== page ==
Philipsburg – On September 6th, 2018, The General Audit Chamber submitted its report to Parliament entitled: Redundancy pay for political authorities: An investigation into the legitimacy of public expenditures regarding redundancy pay for former political authorities in 2017.
Ministers and Parliamentarians are entitled to a (monthly) benefit upon termination of their service. This benefit is commonly known as redundancy pay and is covered by the national budget. Redundancy pay is granted for a minimum of 1 year and a maximum of 2 years. The amount of redundancy pay gradually decreases over time, from 95% of the original salary of a political authority in the first three months after leaving service, to eventually 70%. There is a specific procedure required by law that must be followed to receive redundancy benefits.
The General Audit Chamber reviewed several aspects of redundancy pay with the objective of determining the number of former political authorities entitled to redundancy pay in 2017, as well as the amount of the public expenditure involved. In addition, the audit reviewed the application process, as well as the monitoring carried out by the Minister of Finance. Given that every country within the Kingdom has similar regulations, the General Audit Chamber conducted a comparative analysis of the regulations. The most significant differences among the regulations are described in the report.
Among the findings, the General Audit Chamber found that in practice, legal procedures are not followed in terms of the redundancy benefits. For example, with one exception, past advances were paid instead of benefits, without the required formal basis (National Decree). As far as the General Audit Chamber was able to verify, applications for redundancy pay were made to the Ministry of Finance since October 2014. Despite the lack of formal decision-making for granting redundancy benefits, advances were paid in lieu of the benefit under the responsibility of the Minister of Finance.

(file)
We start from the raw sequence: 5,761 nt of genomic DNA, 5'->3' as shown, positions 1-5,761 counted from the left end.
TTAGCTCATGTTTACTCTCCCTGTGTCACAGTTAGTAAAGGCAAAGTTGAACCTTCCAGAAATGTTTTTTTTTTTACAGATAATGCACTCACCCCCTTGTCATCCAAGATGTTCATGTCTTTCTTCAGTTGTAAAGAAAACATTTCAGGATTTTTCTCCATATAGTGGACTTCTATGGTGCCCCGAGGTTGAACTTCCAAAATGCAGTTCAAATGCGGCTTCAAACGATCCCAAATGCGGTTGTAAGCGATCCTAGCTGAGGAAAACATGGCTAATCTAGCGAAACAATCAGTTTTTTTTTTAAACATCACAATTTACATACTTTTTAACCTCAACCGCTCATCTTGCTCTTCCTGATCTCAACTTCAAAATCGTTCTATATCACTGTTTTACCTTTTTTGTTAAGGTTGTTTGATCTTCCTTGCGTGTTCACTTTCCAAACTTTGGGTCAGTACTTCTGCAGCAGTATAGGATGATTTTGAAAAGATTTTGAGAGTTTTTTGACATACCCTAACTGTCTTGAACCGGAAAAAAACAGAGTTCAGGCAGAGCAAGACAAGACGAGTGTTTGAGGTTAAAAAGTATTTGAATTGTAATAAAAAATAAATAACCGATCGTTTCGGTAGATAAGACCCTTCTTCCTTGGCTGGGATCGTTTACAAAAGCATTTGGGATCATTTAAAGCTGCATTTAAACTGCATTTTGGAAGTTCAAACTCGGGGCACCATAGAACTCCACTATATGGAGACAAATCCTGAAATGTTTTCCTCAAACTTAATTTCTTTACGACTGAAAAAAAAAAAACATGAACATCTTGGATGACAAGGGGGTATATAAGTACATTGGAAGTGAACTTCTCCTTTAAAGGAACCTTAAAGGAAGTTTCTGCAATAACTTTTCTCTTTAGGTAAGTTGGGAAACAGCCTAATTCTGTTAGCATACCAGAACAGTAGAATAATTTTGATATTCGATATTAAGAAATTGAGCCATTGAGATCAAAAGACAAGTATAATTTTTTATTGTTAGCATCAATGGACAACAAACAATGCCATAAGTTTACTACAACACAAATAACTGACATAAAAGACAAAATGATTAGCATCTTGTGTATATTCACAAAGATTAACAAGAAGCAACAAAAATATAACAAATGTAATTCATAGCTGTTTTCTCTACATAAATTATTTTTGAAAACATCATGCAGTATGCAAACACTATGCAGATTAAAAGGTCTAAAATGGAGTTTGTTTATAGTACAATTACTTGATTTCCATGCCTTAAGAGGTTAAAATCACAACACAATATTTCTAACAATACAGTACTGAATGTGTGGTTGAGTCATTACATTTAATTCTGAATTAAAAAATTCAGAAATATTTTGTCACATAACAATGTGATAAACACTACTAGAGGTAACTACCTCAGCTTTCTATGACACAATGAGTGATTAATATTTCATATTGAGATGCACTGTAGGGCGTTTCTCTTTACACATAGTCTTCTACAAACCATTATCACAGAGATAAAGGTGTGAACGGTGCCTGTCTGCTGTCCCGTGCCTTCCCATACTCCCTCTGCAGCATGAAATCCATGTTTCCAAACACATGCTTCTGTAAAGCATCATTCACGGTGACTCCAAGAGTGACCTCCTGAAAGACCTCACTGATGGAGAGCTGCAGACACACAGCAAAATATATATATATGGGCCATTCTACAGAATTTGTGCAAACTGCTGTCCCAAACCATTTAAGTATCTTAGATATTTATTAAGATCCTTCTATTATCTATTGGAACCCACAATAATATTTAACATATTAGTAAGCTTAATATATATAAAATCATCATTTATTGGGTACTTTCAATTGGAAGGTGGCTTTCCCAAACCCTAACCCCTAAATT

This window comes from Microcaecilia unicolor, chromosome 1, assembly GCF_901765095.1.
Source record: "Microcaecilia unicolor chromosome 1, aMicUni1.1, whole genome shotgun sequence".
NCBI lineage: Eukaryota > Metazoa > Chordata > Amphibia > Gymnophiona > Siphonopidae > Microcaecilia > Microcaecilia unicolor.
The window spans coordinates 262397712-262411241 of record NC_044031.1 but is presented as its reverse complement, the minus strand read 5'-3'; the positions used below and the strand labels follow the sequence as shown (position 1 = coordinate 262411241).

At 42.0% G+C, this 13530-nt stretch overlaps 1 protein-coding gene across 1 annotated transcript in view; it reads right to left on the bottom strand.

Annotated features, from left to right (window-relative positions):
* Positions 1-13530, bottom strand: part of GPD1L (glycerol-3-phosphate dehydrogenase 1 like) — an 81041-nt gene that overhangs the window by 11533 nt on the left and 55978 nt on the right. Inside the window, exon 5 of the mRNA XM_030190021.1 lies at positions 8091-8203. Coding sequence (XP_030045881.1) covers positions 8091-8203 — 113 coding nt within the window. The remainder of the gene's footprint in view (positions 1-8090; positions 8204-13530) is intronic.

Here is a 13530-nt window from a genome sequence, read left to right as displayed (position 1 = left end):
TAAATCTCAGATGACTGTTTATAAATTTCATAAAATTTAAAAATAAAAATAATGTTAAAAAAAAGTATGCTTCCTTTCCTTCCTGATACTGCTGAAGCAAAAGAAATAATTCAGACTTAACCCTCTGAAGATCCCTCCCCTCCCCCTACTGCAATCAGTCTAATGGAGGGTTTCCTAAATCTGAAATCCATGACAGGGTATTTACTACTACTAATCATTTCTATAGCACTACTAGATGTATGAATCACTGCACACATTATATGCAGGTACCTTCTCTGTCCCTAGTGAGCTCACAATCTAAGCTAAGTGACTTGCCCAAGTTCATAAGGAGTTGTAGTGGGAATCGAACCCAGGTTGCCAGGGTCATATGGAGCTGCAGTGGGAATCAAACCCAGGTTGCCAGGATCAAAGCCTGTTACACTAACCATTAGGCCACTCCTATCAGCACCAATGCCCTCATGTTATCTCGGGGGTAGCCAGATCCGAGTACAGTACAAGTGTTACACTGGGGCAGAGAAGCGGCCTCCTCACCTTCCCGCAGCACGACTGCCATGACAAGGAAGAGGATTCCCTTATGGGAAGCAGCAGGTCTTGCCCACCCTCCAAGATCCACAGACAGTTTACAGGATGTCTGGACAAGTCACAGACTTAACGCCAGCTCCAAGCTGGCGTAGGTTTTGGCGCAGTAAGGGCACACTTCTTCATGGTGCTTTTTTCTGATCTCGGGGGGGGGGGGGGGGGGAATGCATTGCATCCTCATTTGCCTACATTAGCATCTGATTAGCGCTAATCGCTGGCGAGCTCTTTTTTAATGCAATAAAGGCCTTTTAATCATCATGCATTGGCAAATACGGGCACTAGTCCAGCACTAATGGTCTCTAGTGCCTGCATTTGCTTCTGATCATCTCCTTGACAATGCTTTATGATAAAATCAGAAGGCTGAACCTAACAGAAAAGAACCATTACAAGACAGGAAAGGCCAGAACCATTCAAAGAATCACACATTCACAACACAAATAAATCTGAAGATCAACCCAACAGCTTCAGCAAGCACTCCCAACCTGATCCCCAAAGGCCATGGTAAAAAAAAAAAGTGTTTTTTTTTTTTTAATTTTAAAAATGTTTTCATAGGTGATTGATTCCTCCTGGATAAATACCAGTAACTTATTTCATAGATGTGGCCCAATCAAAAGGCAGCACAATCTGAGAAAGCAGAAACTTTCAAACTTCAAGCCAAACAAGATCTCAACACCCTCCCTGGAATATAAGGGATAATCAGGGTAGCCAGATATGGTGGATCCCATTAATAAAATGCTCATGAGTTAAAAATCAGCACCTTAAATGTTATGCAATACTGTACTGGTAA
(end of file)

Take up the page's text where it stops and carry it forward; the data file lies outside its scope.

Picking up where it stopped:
In view of their findings, the General Audit Chamber issued recommendations, the main one being the need to improve the internal administration so that information regarding the issuance of redundancy benefits is readily available. The information facilitates the legally required monitoring whether a beneficiary continues to meet eligibility requirements for the monthly payment. Moreover, the General Audit Chamber recommends amendment of the application procedure to include a minimum term of service of 180 days as a political authority, in order to be eligible for redundancy benefits.
The General Audit Chamber concludes that “While our objective was to provide insight into public expenditures on redundancy pay in 2017, we were unpleasantly surprised that the required information was unavailable, advances in lieu of benefits were paid without the proper legal basis, and the registration of these advances was unreliable”. Furthermore, the internal controls and monitoring are insufficient or absent, according to the General Audit Chamber. “It is our opinion that these findings deserve immediate attention”.